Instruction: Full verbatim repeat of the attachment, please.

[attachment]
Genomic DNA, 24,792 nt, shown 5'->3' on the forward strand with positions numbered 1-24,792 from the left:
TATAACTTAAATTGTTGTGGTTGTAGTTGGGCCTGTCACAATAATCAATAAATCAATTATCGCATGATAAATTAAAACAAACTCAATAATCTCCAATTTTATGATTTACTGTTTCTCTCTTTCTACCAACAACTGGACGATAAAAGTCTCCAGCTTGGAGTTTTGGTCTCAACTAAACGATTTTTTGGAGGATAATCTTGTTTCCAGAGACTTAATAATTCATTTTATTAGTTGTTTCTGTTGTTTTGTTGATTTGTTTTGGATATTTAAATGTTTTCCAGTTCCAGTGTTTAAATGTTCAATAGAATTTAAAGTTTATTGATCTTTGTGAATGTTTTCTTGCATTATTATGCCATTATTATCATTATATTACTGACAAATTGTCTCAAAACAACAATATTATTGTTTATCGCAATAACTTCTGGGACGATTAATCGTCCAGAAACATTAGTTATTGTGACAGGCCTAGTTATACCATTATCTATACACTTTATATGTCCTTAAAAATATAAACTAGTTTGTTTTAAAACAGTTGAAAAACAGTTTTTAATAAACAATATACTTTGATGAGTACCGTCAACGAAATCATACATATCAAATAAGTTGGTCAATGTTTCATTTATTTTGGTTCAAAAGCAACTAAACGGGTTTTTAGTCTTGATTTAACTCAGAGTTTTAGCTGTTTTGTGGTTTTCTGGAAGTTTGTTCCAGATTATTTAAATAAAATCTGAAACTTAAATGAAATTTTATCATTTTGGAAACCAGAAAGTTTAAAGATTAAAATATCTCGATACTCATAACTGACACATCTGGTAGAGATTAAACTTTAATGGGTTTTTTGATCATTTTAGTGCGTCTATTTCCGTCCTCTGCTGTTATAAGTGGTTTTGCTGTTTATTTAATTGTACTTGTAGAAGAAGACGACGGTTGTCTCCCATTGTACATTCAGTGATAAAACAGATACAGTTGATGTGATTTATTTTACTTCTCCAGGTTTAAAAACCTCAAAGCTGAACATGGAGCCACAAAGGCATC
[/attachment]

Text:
Genomic DNA, 24,792 nt, shown 5'->3' on the forward strand with positions numbered 1-24,792 from the left:
TATAACTTAAATTGTTGTGGTTGTAGTTGGGCCTGTCACAATAATCAATAAATCAATTATCGCATGATAAATTAAAACAAACTCAATAATCTCCAATTTTATGATTTACTGTTTCTCTCTTTCTACCAACAACTGGACGATAAAAGTCTCCAGCTTGGAGTTTTGGTCTCAACTAAACGATTTTTTGGAGGATAATCTTGTTTCCAGAGACTTAATAATTCATTTTATTAGTTGTTTCTGTTGTTTTGTTGATTTGTTTTGGATATTTAAATGTTTTCCAGTTCCAGTGTTTAAATGTTCAATAGAATTTAAAGTTTATTGATCTTTGTGAATGTTTTCTTGCATTATTATGCCATTATTATCATTATATTACTGACAAATTGTCTCAAAACAACAATATTATTGTTTATCGCAATAACTTCTGGGACGATTAATCGTCCAGAAACATTAGTTATTGTGACAGGCCTAGTTATACCATTATCTATACACTTTATATGTCCTTAAAAATATAAACTAGTTTGTTTTAAAACAGTTGAAAAACAGTTTTTAATAAACAATATACTTTGATGAGTACCGTCAACGAAATCATACATATCAAATAAGTTGGTCAATGTTTCATTTATTTTGGTTCAAAAGCAACTAAACGGGTTTTTAGTCTTGATTTAACTCAGAGTTTTAGCTGTTTTGTGGTTTTCTGGAAGTTTGTTCCAGATTATTTAAATAAAATCTGAAACTTAAATGAAATTTTATCATTTTGGAAACCAGAAAGTTTAAAGATTAAAATATCTCGATACTCATAACTGACACATCTGGTAGAGATTAAACTTTAATGGGTTTTTTGATCATTTTAGTGCGTCTATTTCCGTCCTCTGCTGTTATAAGTGGTTTTGCTGTTTATTTAATTGTACTTGTAGAAGAAGACGACGGTTGTCTCCCATTGTACATTCAGTGATAAAACAGATACAGTTGATGTGATTTATTTTACTTCTCCAGGTTTAAAAACCTCAAAGCTGAACATGGAGCCACAAAGGCATC